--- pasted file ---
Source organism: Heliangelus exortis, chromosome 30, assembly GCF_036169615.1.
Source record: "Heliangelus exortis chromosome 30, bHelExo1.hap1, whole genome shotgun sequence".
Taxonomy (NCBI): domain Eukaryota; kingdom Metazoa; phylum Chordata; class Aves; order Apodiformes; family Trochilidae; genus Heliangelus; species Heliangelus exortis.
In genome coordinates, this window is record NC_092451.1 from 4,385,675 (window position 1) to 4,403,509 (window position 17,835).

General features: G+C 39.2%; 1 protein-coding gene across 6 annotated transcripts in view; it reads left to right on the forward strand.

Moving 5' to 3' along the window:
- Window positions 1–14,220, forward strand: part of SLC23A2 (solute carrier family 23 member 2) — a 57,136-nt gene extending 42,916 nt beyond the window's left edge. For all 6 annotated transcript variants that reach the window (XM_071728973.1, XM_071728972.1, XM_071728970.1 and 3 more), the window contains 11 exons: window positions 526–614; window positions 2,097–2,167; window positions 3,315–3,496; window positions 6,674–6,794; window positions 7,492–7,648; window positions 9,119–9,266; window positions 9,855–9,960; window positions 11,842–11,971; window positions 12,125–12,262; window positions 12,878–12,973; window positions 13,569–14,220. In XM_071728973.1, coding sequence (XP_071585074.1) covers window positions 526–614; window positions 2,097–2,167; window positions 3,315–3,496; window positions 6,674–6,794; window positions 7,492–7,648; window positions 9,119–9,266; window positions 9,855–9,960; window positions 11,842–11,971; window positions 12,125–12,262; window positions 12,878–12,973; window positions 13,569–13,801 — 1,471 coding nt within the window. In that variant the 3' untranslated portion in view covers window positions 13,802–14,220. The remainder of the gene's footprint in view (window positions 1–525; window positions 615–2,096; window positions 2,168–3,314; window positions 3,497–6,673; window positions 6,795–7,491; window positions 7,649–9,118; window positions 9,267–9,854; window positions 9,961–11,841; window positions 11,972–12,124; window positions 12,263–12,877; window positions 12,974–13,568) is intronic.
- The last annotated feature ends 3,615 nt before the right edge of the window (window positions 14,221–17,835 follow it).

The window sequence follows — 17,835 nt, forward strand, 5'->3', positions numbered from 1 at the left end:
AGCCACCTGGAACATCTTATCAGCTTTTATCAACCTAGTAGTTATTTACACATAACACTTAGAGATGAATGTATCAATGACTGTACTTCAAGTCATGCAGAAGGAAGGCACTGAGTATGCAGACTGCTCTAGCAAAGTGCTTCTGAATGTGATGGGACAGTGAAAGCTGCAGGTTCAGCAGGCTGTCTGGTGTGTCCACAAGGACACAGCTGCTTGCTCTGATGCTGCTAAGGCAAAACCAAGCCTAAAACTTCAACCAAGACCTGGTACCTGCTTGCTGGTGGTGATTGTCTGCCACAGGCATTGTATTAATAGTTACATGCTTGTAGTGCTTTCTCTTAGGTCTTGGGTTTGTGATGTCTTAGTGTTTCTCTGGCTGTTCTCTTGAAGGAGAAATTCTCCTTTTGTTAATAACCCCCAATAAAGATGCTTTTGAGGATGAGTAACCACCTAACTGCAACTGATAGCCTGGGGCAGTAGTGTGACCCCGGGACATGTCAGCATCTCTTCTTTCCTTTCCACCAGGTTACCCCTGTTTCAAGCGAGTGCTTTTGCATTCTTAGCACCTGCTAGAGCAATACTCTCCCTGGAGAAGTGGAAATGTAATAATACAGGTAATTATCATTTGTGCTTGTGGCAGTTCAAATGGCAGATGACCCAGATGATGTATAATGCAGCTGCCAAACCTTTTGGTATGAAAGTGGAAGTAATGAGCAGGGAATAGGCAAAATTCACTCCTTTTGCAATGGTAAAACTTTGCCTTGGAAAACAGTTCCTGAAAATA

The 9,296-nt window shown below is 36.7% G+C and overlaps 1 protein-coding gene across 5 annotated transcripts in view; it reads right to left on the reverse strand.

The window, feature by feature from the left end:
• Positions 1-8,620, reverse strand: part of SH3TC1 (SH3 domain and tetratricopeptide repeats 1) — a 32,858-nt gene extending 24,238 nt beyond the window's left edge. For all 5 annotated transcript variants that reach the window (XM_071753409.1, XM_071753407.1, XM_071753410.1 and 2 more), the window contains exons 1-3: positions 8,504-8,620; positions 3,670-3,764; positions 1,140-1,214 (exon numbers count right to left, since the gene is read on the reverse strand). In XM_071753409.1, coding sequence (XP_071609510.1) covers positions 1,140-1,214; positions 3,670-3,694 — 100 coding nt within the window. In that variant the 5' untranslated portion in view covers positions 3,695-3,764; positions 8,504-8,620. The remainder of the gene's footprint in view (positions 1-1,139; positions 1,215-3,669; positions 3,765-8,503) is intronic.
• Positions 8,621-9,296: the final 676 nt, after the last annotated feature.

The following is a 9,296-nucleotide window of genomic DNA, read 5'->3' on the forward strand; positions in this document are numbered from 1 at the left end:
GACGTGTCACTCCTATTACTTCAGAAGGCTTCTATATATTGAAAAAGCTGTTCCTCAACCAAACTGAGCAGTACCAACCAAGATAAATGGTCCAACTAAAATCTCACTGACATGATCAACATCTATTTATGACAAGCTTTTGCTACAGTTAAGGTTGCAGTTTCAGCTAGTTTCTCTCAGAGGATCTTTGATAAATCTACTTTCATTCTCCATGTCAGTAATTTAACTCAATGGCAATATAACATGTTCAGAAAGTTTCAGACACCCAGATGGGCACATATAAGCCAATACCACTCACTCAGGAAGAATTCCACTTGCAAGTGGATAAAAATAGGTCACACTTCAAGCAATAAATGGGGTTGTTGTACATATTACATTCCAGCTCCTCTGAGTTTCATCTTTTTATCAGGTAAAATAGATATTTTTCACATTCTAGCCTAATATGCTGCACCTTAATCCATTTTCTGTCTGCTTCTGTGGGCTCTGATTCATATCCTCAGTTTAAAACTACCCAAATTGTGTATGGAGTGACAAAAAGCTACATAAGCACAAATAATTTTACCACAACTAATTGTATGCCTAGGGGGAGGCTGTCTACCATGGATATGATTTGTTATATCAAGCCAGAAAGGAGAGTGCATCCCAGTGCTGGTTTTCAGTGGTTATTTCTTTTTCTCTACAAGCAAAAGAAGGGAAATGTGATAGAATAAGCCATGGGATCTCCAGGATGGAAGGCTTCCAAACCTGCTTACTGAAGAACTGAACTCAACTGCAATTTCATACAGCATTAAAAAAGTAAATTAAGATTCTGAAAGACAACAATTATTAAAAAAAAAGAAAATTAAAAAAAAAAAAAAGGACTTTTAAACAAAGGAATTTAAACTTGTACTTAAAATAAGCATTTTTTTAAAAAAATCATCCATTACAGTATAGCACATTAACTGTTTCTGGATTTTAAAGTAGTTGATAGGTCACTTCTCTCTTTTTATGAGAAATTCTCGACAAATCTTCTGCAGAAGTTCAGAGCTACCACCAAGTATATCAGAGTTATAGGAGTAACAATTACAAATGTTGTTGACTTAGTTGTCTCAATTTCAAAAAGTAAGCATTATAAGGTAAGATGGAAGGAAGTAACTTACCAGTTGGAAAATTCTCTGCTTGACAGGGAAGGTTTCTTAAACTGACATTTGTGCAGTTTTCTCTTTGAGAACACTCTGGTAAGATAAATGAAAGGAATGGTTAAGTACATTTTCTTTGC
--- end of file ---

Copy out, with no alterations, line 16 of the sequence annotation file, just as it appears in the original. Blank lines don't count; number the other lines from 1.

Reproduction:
GACGTGTCACTCCTATTACTTCAGAAGGCTTCTATATATTGAAAAAGCTGTTCCTCAACCAAACTGAGCAGTACCAACCAAGATAAATGGTCCAACTAAAATCTCACTGACATGATCAACATCTATTTATGACAAGCTTTTGCTACAGTTAAGGTTGCAGTTTCAGCTAGTTTCTCTCAGAGGATCTTTGATAAATCTACTTTCATTCTCCATGTCAGTAATTTAACTCAATGGCAATATAACATGTTCAGAAAGTTTCAGACACCCAGATGGGCACATATAAGCCAATACCACTCACTCAGGAAGAATTCCACTTGCAAGTGGATAAAAATAGGTCACACTTCAAGCAATAAATGGGGTTGTTGTACATATTACATTCCAGCTCCTCTGAGTTTCATCTTTTTATCAGGTAAAATAGATATTTTTCACATTCTAGCCTAATATGCTGCACCTTAATCCATTTTCTGTCTGCTTCTGTGGGCTCTGATTCATATCCTCAGTTTAAAACTACCCAAATTGTGTATGGAGTGACAAAAAGCTACATAAGCACAAATAATTTTACCACAACTAATTGTATGCCTAGGGGGAGGCTGTCTACCATGGATATGATTTGTTATATCAAGCCAGAAAGGAGAGTGCATCCCAGTGCTGGTTTTCAGTGGTTATTTCTTTTTCTCTACAAGCAAAAGAAGGGAAATGTGATAGAATAAGCCATGGGATCTCCAGGATGGAAGGCTTCCAAACCTGCTTACTGAAGAACTGAACTCAACTGCAATTTCATACAGCATTAAAAAAGTAAATTAAGATTCTGAAAGACAACAATTATTAAAAAAAAAGAAAATTAAAAAAAAAAAAAAGGACTTTTAAACAAAGGAATTTAAACTTGTACTTAAAATAAGCATTTTTTTAAAAAAATCATCCATTACAGTATAGCACATTAACTGTTTCTGGATTTTAAAGTAGTTGATAGGTCACTTCTCTCTTTTTATGAGAAATTCTCGACAAATCTTCTGCAGAAGTTCAGAGCTACCACCAAGTATATCAGAGTTATAGGAGTAACAATTACAAATGTTGTTGACTTAGTTGTCTCAATTTCAAAAAGTAAGCATTATAAGGTAAGATGGAAGGAAGTAACTTACCAGTTGGAAAATTCTCTGCTTGACAGGGAAGGTTTCTTAAACTGACATTTGTGCAGTTTTCTCTTTGAGAACACTCTGGTAAGATAAATGAAAGGAATGGTTAAGTACATTTTCTTTGC